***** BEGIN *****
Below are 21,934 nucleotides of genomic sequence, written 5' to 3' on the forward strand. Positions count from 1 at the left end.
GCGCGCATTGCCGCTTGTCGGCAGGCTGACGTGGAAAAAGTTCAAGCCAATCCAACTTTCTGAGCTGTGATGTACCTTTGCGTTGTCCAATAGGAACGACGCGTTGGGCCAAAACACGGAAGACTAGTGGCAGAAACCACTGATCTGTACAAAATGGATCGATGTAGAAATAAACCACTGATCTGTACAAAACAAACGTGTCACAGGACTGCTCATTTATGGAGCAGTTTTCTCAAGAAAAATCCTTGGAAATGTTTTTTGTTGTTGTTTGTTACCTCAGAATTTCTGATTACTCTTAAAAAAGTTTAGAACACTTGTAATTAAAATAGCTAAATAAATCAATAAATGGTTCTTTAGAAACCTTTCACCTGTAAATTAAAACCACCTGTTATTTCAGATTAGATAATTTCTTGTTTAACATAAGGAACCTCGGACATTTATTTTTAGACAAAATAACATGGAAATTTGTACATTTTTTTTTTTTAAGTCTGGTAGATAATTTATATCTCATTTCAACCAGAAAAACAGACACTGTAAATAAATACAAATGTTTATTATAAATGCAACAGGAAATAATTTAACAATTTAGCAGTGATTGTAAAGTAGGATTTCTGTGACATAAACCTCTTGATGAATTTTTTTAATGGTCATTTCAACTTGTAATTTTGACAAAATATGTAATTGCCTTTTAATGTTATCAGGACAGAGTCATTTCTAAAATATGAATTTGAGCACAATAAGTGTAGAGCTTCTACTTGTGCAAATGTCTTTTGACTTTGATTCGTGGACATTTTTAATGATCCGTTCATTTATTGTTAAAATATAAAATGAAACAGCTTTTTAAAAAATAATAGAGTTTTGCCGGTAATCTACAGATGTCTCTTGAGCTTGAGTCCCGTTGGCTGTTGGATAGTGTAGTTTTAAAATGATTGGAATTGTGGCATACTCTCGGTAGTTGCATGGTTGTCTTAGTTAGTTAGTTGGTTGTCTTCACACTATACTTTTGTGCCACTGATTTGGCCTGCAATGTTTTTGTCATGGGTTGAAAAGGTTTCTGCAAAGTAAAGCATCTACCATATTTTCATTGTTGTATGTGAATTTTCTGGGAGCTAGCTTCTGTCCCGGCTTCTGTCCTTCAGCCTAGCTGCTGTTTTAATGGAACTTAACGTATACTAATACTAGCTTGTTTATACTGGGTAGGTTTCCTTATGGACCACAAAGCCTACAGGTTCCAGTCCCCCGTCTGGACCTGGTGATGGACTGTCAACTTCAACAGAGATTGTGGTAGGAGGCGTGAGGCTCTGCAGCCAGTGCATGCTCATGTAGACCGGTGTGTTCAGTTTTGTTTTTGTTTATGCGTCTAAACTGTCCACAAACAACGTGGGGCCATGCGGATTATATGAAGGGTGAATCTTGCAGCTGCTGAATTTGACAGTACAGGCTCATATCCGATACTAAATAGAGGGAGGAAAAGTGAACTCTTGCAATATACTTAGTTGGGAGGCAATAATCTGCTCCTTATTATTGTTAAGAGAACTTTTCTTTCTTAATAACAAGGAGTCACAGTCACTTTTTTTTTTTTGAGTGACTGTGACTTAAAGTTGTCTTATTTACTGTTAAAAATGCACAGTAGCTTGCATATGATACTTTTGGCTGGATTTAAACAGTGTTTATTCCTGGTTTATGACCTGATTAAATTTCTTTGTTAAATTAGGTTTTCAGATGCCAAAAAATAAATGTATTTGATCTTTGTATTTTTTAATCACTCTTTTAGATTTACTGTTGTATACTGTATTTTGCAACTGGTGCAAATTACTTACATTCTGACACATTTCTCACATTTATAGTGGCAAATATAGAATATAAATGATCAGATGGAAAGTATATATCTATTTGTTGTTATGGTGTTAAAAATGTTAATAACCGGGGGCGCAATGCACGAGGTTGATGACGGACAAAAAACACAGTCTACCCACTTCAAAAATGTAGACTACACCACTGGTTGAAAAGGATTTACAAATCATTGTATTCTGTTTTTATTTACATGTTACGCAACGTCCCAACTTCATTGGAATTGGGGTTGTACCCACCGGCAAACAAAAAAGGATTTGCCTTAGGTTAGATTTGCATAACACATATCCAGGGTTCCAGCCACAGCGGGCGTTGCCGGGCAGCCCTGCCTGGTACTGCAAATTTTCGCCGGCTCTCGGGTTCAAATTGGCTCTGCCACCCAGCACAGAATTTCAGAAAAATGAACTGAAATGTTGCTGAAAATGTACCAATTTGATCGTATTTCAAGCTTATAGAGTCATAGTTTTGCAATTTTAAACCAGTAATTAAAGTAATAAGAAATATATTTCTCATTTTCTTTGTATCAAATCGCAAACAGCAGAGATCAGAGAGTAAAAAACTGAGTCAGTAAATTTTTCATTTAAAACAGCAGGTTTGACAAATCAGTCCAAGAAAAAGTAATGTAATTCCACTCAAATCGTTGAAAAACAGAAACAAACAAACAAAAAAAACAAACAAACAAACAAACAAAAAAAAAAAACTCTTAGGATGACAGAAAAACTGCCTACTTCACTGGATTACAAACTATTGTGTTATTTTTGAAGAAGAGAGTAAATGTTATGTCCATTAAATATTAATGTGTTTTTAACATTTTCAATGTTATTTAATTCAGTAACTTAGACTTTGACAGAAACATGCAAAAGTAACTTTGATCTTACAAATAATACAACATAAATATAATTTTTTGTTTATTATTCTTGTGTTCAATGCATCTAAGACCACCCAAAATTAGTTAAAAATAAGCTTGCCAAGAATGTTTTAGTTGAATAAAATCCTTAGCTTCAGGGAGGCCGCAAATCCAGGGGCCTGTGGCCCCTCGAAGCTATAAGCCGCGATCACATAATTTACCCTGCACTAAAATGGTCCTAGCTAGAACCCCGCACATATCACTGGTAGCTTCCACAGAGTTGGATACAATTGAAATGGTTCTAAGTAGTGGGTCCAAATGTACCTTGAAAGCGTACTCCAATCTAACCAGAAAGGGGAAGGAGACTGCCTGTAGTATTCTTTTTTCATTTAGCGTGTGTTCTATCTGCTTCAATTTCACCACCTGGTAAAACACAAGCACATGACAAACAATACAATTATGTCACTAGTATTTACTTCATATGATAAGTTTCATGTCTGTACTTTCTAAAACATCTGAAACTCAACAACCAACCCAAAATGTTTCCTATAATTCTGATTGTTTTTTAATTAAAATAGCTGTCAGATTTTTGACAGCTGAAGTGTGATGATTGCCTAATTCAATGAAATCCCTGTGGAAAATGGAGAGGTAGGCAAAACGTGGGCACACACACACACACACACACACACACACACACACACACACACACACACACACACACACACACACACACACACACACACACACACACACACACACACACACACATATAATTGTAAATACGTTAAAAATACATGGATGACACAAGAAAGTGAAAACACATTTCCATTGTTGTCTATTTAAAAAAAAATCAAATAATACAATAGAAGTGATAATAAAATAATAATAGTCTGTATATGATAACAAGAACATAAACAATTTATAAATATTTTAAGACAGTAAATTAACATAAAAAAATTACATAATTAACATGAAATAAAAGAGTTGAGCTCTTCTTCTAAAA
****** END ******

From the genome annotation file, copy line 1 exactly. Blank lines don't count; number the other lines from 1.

Below are 21,934 nucleotides of genomic sequence, written 5' to 3' on the forward strand. Positions count from 1 at the left end.